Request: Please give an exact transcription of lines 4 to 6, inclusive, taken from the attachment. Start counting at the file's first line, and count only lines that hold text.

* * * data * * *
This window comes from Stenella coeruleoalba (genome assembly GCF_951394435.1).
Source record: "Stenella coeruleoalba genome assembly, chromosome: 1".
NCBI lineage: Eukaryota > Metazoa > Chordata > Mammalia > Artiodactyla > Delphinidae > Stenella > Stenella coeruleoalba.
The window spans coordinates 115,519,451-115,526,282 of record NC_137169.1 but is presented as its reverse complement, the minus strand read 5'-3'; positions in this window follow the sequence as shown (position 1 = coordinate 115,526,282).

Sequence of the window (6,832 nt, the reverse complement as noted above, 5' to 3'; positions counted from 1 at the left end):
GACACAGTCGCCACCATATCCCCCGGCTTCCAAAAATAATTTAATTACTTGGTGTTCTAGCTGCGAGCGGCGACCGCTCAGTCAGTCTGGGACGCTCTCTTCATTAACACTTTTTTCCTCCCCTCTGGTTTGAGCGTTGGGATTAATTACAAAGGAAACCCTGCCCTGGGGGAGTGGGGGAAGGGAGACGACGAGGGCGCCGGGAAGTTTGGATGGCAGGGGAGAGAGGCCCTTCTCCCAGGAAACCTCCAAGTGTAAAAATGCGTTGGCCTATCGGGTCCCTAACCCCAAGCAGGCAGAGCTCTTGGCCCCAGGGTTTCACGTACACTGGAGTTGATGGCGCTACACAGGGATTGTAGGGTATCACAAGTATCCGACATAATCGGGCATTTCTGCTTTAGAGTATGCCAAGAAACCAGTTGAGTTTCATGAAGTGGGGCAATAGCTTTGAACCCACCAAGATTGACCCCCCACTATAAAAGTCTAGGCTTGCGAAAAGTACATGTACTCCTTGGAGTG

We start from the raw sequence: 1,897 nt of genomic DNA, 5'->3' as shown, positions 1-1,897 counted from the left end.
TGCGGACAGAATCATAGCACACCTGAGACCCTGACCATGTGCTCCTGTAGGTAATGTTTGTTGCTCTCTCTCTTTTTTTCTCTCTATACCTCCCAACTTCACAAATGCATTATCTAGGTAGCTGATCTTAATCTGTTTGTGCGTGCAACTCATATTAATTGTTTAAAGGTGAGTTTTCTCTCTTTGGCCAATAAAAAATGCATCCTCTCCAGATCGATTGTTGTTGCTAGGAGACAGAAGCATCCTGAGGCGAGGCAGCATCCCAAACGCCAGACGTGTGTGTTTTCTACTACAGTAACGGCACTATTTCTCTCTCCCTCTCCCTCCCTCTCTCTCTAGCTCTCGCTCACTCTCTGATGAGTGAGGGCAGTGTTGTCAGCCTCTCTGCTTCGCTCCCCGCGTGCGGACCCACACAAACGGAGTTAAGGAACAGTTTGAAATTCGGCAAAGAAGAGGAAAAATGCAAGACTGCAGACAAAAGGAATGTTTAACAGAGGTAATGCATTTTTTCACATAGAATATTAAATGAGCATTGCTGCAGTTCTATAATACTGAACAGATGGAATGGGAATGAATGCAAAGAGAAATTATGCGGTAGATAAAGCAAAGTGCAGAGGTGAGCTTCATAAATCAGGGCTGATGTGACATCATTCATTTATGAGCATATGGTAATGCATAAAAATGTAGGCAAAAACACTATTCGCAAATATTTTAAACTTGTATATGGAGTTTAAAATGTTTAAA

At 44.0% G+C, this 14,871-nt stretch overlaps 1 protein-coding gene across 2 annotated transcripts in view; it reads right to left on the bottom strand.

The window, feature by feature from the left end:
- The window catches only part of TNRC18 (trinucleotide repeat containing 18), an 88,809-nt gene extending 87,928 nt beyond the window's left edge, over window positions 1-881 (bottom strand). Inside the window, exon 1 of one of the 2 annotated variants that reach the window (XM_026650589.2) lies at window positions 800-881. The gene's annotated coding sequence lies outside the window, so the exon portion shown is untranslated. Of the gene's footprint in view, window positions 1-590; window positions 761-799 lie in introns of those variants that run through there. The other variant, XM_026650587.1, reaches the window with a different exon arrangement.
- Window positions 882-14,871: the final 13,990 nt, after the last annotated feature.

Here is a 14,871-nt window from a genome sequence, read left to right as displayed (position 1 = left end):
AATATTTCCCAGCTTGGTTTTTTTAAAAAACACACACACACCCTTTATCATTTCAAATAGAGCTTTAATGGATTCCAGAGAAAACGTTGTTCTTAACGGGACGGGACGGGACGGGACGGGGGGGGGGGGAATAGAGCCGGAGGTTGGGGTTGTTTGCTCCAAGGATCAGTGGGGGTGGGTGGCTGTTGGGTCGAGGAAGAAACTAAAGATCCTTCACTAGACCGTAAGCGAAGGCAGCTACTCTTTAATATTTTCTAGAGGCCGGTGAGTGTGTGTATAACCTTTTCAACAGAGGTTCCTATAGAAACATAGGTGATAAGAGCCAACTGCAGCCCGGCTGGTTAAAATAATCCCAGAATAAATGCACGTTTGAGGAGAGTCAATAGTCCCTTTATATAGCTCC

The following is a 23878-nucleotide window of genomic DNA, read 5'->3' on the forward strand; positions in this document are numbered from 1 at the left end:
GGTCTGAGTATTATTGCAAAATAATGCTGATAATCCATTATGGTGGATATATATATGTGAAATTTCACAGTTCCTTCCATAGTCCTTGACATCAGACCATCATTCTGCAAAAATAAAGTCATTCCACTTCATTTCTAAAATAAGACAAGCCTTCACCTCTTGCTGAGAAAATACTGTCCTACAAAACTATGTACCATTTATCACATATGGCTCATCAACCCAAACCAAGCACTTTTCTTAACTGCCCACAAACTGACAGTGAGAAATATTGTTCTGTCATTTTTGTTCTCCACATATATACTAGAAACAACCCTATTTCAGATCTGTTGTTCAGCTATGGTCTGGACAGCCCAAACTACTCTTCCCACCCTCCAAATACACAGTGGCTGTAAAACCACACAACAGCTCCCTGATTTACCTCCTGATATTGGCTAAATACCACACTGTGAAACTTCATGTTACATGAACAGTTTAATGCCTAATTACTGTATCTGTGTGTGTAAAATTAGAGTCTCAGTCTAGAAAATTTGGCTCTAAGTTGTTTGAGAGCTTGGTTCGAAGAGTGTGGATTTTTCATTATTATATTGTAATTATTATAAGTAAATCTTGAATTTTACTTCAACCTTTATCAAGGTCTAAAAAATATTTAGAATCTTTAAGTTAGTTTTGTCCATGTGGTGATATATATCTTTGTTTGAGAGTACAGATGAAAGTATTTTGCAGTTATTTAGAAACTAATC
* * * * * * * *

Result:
The window spans coordinates 115,519,451-115,526,282 of record NC_137169.1 but is presented as its reverse complement, the minus strand read 5'-3'; positions in this window follow the sequence as shown (position 1 = coordinate 115,526,282).

Sequence of the window (6,832 nt, the reverse complement as noted above, 5' to 3'; positions counted from 1 at the left end):
GACACAGTCGCCACCATATCCCCCGGCTTCCAAAAATAATTTAATTACTTGGTGTTCTAGCTGCGAGCGGCGACCGCTCAGTCAGTCTGGGACGCTCTCTTCATTAACACTTTTTTCCTCCCCTCTGGTTTGAGCGTTGGGATTAATTACAAAGGAAACCCTGCCCTGGGGGAGTGGGGGAAGGGAGACGACGAGGGCGCCGGGAAGTTTGGATGGCAGGGGAGAGAGGCCCTTCTCCCAGGAAACCTCCAAGTGTAAAAATGCGTTGGCCTATCGGGTCCCTAACCCCAAGCAGGCAGAGCTCTTGGCCCCAGGGTTTCACGTACACTGGAGTTGATGGCGCTACACAGGGATTGTAGGGTATCACAAGTATCCGACATAATCGGGCATTTCTGCTTTAGAGTATGCCAAGAAACCAGTTGAGTTTCATGAAGTGGGGCAATAGCTTTGAACCCACCAAGATTGACCCCCCACTATAAAAGTCTAGGCTTGCGAAAAGTACATGTACTCCTTGGAGTG